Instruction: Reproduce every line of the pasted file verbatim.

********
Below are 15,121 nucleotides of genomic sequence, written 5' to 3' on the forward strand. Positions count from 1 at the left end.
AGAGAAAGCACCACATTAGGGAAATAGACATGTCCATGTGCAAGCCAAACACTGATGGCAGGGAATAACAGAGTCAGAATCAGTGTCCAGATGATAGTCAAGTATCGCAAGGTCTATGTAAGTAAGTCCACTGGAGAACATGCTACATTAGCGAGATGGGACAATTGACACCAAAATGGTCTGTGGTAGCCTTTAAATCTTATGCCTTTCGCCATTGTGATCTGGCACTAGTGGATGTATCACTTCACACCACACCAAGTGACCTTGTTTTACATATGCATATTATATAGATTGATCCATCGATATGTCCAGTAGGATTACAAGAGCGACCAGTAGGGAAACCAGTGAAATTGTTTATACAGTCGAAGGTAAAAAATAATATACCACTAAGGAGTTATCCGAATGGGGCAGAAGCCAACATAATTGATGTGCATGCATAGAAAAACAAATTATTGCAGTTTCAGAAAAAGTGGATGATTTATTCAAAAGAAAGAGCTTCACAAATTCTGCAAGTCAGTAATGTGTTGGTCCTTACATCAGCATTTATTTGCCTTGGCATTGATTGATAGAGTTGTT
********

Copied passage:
Below are 15,121 nucleotides of genomic sequence, written 5' to 3' on the forward strand. Positions count from 1 at the left end.
AGAGAAAGCACCACATTAGGGAAATAGACATGTCCATGTGCAAGCCAAACACTGATGGCAGGGAATAACAGAGTCAGAATCAGTGTCCAGATGATAGTCAAGTATCGCAAGGTCTATGTAAGTAAGTCCACTGGAGAACATGCTACATTAGCGAGATGGGACAATTGACACCAAAATGGTCTGTGGTAGCCTTTAAATCTTATGCCTTTCGCCATTGTGATCTGGCACTAGTGGATGTATCACTTCACACCACACCAAGTGACCTTGTTTTACATATGCATATTATATAGATTGATCCATCGATATGTCCAGTAGGATTACAAGAGCGACCAGTAGGGAAACCAGTGAAATTGTTTATACAGTCGAAGGTAAAAAATAATATACCACTAAGGAGTTATCCGAATGGGGCAGAAGCCAACATAATTGATGTGCATGCATAGAAAAACAAATTATTGCAGTTTCAGAAAAAGTGGATGATTTATTCAAAAGAAAGAGCTTCACAAATTCTGCAAGTCAGTAATGTGTTGGTCCTTACATCAGCATTTATTTGCCTTGGCATTGATTGATAGAGTTGTT